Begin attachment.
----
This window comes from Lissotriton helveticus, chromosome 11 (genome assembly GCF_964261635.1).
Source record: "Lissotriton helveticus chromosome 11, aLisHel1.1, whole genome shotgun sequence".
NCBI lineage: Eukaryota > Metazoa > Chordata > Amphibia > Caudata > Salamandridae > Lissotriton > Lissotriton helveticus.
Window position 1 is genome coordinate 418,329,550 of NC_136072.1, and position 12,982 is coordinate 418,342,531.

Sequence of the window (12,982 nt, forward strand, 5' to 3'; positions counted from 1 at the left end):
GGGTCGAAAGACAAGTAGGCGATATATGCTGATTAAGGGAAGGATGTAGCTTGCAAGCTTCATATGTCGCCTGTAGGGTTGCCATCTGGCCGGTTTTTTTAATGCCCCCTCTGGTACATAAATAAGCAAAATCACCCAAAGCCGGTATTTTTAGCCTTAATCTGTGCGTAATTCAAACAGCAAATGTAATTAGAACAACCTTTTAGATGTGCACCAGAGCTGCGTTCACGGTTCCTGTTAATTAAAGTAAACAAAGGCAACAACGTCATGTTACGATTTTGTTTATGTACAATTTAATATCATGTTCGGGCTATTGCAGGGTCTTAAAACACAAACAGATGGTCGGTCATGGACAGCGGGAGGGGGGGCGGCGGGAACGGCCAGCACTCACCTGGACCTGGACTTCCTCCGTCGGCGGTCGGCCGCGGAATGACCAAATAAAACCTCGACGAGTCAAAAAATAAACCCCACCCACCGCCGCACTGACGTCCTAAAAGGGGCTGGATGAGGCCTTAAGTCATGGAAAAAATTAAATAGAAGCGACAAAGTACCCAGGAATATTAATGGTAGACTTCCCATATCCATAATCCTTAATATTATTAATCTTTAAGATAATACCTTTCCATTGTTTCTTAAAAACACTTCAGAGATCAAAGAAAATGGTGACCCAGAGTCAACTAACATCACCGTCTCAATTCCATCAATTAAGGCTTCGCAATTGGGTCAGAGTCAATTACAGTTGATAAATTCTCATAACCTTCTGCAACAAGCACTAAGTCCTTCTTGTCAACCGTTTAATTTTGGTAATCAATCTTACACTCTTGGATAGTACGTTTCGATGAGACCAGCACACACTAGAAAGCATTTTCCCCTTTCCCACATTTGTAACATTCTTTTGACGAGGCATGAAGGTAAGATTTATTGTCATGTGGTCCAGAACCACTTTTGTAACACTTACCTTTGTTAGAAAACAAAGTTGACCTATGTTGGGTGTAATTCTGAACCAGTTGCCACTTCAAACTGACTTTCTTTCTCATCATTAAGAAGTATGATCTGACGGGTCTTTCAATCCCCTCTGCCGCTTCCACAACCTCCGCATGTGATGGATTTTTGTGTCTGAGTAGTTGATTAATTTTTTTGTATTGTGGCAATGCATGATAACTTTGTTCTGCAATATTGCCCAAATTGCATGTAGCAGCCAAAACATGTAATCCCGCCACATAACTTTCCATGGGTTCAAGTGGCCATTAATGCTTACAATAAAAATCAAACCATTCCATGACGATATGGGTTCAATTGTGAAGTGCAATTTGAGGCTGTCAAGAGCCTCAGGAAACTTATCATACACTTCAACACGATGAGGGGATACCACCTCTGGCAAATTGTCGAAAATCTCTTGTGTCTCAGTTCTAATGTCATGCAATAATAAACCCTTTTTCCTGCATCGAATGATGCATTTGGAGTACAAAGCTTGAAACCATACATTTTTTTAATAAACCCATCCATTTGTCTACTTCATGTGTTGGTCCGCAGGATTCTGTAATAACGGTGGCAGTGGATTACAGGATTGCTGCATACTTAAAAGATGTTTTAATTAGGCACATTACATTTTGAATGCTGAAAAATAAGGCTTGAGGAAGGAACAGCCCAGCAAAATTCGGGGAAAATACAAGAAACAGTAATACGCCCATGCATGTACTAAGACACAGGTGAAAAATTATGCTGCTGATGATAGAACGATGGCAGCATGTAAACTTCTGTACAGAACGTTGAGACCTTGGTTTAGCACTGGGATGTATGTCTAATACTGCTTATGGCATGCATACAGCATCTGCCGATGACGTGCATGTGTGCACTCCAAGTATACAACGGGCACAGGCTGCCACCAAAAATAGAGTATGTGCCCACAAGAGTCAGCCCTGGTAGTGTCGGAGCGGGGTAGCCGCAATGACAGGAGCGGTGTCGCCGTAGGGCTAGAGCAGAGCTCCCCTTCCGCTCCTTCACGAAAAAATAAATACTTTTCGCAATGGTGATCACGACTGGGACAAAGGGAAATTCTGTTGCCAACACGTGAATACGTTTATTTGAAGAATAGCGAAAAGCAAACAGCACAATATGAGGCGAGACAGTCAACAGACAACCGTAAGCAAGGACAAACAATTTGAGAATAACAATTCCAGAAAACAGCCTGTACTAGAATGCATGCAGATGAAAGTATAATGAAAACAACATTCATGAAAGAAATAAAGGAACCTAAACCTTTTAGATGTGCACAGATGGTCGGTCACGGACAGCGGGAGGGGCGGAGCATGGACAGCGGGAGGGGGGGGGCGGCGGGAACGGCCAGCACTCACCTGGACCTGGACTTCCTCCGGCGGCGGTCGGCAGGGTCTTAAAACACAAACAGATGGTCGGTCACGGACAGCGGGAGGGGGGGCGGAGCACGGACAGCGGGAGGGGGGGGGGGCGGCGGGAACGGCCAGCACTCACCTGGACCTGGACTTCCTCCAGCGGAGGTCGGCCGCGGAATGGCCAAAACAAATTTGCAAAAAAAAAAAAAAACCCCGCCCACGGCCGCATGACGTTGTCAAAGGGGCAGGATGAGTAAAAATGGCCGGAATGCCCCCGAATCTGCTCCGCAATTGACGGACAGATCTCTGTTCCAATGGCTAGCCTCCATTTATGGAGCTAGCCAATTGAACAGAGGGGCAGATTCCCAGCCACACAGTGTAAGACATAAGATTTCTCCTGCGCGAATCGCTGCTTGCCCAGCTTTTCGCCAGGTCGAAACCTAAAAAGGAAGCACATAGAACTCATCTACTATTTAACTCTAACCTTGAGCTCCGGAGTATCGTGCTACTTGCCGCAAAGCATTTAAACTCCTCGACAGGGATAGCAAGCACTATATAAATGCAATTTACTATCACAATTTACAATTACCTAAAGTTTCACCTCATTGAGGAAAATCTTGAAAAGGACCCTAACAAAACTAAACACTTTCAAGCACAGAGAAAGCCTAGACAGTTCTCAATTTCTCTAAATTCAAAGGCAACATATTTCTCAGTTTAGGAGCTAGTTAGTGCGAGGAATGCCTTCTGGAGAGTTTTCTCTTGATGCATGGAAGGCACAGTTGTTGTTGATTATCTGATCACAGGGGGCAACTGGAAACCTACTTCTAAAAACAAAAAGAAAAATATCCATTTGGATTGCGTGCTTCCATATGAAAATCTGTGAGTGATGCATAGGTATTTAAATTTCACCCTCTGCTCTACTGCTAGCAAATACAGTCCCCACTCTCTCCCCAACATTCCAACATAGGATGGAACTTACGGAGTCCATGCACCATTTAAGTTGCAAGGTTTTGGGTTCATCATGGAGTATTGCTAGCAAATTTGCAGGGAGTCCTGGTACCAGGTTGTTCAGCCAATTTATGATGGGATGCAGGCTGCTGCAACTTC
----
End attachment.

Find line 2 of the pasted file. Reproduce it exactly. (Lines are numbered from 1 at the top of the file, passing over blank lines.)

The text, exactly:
Source record: "Lissotriton helveticus chromosome 11, aLisHel1.1, whole genome shotgun sequence".